While I plan to write about these guys in the fall, I’ll go ahead and share one photo — of FAU’s first student body president, Dan Mica. (And unlike Jenne’s recent history, we can be proud of Mica’s current activities.)

It’s a photo taken at FAU’s first graduation ceremony, which looks like it was held in a tent.

A photo of former FAU student body president (and former U.S. congressman) Daniel Mica, taken over 40 years ago. (Courtesy of FAU Media Relations)

The Quirks [June 18, 2010 Edition]

Posted in idiosyncracy on June 21, 2010 by Brandon

Short meeting last Friday.

Boca Gov. Allison Gentry announced she had only signed one piece of legislation since taking office. House Speaker Josh Pollock took the blame, saying “the bill signing sheet I passed on to the governor was slapped together very poorly. I had trouble doing it and it looked horrible, and so I’m going to get to it next week.”

The one piece of legislation that made it through? That would be the bill transferring around $18,000 to the Speaker’s projects account, which is going to be spent on those basketball jerseys. That was rushed through because the House would have otherwise completely lost that money to an account accessible only by administrators at the end of the month.

The governor’s chief of staff, Matthew Owens, announced that the BSUMP reform committee had another meeting and planned to advertise the heck out of the BSUMP Director job reposting, which is now buried on the second page of FAU’s job listings here.

They’re also advertising that as an event on Facebook, with 24 confirmed guests (to what? It’s a job posting) and 23 others “maybe attending,” which just proves that some people always lie on Facebook — “oh, I might attend an event that doesn’t exist.”

Sorry, I find Facebook culture fascinating and ridiculous. Anyhow.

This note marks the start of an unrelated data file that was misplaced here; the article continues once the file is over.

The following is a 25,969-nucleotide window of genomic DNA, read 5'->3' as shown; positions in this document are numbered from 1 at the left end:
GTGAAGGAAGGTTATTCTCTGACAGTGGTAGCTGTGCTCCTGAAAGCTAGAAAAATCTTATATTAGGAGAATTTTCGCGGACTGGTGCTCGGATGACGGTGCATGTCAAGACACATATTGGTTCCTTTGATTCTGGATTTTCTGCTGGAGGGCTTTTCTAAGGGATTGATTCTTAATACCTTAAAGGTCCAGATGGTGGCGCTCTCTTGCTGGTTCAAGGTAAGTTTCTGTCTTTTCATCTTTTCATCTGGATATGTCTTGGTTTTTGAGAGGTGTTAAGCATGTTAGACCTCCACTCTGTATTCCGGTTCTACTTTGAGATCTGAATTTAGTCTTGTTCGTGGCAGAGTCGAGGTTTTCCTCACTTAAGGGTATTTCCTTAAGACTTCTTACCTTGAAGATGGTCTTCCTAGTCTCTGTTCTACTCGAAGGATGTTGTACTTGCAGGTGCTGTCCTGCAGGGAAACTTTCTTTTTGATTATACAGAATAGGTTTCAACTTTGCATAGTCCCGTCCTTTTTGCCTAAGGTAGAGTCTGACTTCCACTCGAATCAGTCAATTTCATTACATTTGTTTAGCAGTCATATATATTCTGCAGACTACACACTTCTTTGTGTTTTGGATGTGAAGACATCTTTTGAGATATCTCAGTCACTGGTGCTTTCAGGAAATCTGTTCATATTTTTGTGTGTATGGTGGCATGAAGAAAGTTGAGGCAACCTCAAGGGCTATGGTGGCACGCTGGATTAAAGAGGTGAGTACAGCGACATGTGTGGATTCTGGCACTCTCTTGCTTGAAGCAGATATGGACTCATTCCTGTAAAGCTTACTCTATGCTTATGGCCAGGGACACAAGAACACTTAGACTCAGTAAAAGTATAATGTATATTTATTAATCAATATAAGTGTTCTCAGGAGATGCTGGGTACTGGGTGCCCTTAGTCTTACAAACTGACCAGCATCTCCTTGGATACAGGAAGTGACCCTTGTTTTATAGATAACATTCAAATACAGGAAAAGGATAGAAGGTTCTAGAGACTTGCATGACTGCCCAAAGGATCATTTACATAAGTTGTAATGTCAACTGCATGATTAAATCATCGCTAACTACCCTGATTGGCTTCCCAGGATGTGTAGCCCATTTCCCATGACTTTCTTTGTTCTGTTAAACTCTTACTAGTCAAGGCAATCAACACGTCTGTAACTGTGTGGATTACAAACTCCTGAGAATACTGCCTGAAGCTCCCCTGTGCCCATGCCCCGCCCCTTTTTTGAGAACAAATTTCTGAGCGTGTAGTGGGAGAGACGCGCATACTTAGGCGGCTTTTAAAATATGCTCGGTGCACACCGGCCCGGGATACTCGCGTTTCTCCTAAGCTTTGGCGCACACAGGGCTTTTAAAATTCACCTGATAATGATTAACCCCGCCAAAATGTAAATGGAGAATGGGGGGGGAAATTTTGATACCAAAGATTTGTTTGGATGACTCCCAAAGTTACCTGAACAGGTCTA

SG is also advertising seats in the university-wide senate, hoping people will run in the fall. SG Director Heather Bishara says you can just fill out the application form for the House and write “Senate” on the top. Drop it off to the SG Office in the Student Union, Room 215.

NightOwls — our campus safety chauffeur service — appointed an associate director, Derek Smith. After a speech from NightOwls Director Jon Waller recommending Smith, the House had just one question.

Representative Rashad Khonat asked: “Do you like your job?”

Smith replied: “Yes. Otherwise I’d be looking for another one.”

And two people were booted out of the House for not showing up: Thais Arsolino, and newbie Kiel Von Minden, who I don’t think ever showed up after being sworn in a month ago.

There’ll be a short entry on Wednesday about the one new resolution introduced last week. Tomorrow Thursday, I’ll be writing about some policy changes Student Affairs is initiating, and which the BOT is likely to approve this week.

Legislative Update [June 11, 2010 Edition]

Posted in Legislation on June 17, 2010 by Brandon

This week’s update on legislation is short and sweet. There was only one item in old business, and the House killed it.

Representative James Shackelford‘s comments succintly explain why the bill died:

I was in all the committees and we’re [talking about using this bill for] allocating A&S fees for one specific professor that many students have probably never heard of.

The bill’s co-author, Speaker Pro-Tempore Nicholas Scalice, accepted that:

As a co-author of the bill, I think it’s fair to compromise in this situation. I knew that would be the problem with this bill given that it’s a fairly substantial amount of money, $200. The point of this is to recognize his service. However we go about recognizing him is great, it does not have to be monetary.

Scalice also mentioned the possibility of independently fundraising to accomplish the same thing as the bill, without spending student money. So the House tabled the bill indefinitely — a polite way of throwing it out the window — and decided to write a resolution instead. That might appear this week.

Representative Kristina Fritz said what the House should really do is combat FAU’s tenure policy:

I feel like the problem lies in the Board of Trustee’s decision with the way they decide tenure. I feel like we should be fighting that battle rather than recognizing one professor.